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By Dan Culloton | 06-08-2011 08:25 AM

The Problem with AIG

With a low price/book value, the reward for AIG stockholders could be attractive, but the franchise has been weakened, says Davis/Selected American manager Ken Feinberg.

Dan Culloton: One stock that perhaps I am sure you hear a lot about and that comes back maybe to haunt you sometimes is AIG. It's coming public again. Under what circumstances would you own it or would you own it at all again?

Ken Feinberg: It's a very good question. I always like to say, I've never heard of AIG, but that doesn't seem to pass muster. I was actually not in the meeting, but our firm did meet with the CEO when Goldman Sachs was taking the company around a few weeks ago, and it's an interesting risk-reward. We didn't buy any on the IPO or the secondary from the government, but the stated book value is about $46 a share, and there might be some additional value in the tax benefits that they haven't booked yet because no one knows how profitable the company will be, but some people think they could be worth another $5 or $6, and yet the stock came at about $29, and it's trading today at $27 and change. So, it's rare that you find companies trading at 60% of book value.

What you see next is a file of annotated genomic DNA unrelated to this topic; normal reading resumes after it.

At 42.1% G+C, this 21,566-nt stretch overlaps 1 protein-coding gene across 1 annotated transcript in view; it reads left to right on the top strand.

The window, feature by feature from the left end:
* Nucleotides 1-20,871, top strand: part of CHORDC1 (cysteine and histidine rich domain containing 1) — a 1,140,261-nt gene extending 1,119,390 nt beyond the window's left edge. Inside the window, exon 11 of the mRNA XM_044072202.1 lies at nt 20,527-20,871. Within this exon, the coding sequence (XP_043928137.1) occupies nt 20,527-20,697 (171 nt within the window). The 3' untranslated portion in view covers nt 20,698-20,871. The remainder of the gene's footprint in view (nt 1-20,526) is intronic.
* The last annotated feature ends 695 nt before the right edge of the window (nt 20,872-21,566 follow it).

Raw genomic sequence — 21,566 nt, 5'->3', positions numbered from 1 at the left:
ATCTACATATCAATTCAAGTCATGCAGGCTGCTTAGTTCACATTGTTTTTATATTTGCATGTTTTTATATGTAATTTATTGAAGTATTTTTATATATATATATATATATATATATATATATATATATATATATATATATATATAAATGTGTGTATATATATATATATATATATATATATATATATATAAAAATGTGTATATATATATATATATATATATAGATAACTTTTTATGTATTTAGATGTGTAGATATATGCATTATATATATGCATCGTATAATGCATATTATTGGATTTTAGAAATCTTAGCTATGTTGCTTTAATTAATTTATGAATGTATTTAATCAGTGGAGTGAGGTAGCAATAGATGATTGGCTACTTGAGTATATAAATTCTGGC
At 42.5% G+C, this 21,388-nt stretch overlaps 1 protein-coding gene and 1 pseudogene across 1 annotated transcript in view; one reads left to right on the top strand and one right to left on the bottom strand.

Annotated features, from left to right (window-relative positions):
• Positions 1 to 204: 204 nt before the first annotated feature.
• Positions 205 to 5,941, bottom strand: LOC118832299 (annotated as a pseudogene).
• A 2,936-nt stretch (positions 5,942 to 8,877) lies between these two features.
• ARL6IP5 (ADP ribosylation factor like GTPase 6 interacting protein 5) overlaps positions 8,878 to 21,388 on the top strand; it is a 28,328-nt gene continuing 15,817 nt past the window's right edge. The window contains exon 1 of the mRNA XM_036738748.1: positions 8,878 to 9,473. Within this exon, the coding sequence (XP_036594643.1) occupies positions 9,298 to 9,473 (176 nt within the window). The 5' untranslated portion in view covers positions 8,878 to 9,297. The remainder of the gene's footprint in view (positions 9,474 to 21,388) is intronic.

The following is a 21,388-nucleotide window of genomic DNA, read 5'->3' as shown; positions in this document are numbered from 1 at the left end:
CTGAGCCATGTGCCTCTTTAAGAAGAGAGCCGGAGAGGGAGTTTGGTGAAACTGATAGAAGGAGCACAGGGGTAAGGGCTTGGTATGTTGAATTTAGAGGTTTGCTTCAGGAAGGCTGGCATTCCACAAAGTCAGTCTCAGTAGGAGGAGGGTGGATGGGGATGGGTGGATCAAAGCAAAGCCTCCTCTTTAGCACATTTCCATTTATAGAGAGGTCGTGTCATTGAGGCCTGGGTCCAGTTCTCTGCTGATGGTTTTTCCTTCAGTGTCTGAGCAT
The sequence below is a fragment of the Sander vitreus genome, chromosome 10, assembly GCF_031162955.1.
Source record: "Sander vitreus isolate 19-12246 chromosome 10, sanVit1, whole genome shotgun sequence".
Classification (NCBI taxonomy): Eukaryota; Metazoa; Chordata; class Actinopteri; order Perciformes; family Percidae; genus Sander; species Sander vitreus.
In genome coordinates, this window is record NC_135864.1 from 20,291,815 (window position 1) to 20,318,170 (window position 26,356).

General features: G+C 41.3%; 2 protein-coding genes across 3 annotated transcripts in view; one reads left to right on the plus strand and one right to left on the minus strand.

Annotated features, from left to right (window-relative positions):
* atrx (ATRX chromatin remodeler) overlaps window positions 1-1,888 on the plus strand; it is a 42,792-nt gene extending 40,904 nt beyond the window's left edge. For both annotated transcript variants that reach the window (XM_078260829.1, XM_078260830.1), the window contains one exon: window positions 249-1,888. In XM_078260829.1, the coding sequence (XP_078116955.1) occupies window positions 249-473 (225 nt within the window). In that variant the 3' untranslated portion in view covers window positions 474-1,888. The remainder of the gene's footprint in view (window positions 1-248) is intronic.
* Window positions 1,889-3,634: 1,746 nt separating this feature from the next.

The issue, or some issues, there is that while the property-casualty industry is a very competitive industry, as you know. It's a very unattractive industry for most players, just because the agent or the broker tends to control the business, and it can get shopped around. So, the actual underwriter doesn't really have much franchise value there. They have skills in underwriting, but that's about all they can bring.

So, one of the issues is that while ... it's been difficult, the industry is actually reporting a lot of profits, and this year will be different because of the catastrophes. So, it's been an unusually profitable industry of late, except for AIG.

So, AIG was really the only company that had to strengthen their reserves by about $6 billion, at a time when almost every other company has been releasing reserves because claims have been settled for less than they had anticipated. So, if one wanted to be a little bit skeptical, one would say, why would this one company be all the way out here by themselves having to strengthen their reserves and everybody else is showing good earnings and releasing them.

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